What is music in society today? Is it a product, the fuel of a commercial industry or is it a culture, a forum for the expression, classification and development of who we are?
This is not a straight choice. The answer must be somewhere in the middle, but there is a tension between the two poles that indicates a conflict. This is particularly exemplified by the piracy/sharing issue and the reaction of the RIAA and similar bodies.
It is easy to cast stones at both sides, the litigious industry and the pilfering kids, but what is more interesting to me is what this confrontation indicates. I think we are in a liminal state caused by the changes digital production and distribution have wrought on the music industry.
When music was physical
Back in the mists of time, making and distributing music was an expensive exercise and record labels functioned like banks, signing bands and advancing the money to record and produce their music. This wasn’t charity and there were (and still are) some clever/tricky ways that record labels make money without paying much to the bands. Steve Albini, guitarist and producer, has published a famous vituperative article about some of the music industry’s wicked ways.
The internet and digital audio have changed things. In the past manufacture and distribution of physical media was expensive and tricky. You had to make objects that contained the music and get them to brick and mortar stores that would sell them for you. The easiest way to make money out of this is through economy of scale. Big distribution companies came to be owned by the record labels as this made sense for them. This consolidated the control of large companies over the industry.
Now once music is encoded into a suitable digital format it can be piped from computer to computer without all the cumbersome meatspace machinations of the old world. This has a huge implications for the perception of value of the music track. Where it used to cost money to make a plastic manifestation of the music digital copies can be produced and distributed for almost nothing except bandwidth costs. Continue reading Culture over commerce: Towards a new musical landscape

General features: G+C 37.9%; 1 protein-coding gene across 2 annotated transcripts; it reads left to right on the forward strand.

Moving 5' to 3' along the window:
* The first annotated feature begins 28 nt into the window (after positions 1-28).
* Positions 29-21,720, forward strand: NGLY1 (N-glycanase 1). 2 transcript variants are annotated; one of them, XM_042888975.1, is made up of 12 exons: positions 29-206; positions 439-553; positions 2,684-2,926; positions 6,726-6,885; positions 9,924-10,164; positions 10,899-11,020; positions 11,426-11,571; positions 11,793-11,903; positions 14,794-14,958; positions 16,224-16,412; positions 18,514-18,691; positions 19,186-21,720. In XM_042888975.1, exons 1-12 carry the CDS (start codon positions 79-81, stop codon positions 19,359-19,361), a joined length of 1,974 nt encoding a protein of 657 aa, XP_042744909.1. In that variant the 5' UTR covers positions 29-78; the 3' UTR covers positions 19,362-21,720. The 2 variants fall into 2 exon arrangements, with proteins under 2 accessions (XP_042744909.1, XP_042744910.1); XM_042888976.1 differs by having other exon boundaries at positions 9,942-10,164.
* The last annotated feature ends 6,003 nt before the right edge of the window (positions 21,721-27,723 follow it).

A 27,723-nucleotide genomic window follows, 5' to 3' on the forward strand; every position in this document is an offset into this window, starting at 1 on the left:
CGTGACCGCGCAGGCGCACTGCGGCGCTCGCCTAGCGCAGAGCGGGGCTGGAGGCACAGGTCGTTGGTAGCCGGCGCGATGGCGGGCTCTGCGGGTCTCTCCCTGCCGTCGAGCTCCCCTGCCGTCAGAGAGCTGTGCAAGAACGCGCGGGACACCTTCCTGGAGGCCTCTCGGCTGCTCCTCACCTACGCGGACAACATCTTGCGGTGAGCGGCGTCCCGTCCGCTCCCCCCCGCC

Jonathan Ostrow has written an interesting and thought provoking post on distributing your music for free at Music Think Tank. The main point is that no money doesn’t have to mean no transaction. Even if you are not getting paid cash you can demand value in the form of attention, in a newsletter sign-up or publicity, in a tweet or Facebook like. The post gives some good advice on how you can put this in to practice and there is a useful debate sprouting in the comments about the general concept of giving music away without charging cash for it too.
If they don’t value your music they don’t deserve it
This point is made well and forcefully in the comment thread of Jonathan’s article by Tim London. The key question is, are we as musicians devaluing digital music by distributing at no cost or are we reacting to an existing situation?
I think it depends on where you are in your career. My previous post was based on the idea of a musician emerging on to the internet with a small local following. For them attention is valuable. If you have a national reputation, are touring yourself (perhaps opening up for established acts) and have a robust and active online fanbase then perhaps free is no longer a useful strategy for you.
The main point is still how to you get attention. Perception of value is important. This perception is influenced by popularity. Even the most jaded hipster in the whitest skinny jeans likes some kind of validation of their choices. I think that risking a non-existent income stream to try to build a business is worth a shot. The perception of music as a free resource is not just down to independent artist distributing for free. Spotify, YouTube, Songza and the file-sharing community are part of this too. Changing a culture is a big ask. Continue reading Online music distribution: Not all free is created equal
Why don’t you give away your music for free? This is one of the sticking points in independent artist music marketing. People are scared to give access to their work for free but it can be an important tool in gathering the attention you need to make a living from your work in the longer term.
There are lots of reasons that musicians don’t want to do this and they all come down to fear,
Fear that their work will be devalued
Fear that they will be ripped off
Fear that the music they give away is the only good work they will ever create
It is true that as Andrew Dubber says giving your music away isn’t a business model. You aren’t going to make money from it but what are you loosing? As an up and coming independent artist how much money are you making from downloads and CD sales? If you are making any congratulations and if you’re making enough to support yourself please tell me, and everyone else, how you did it.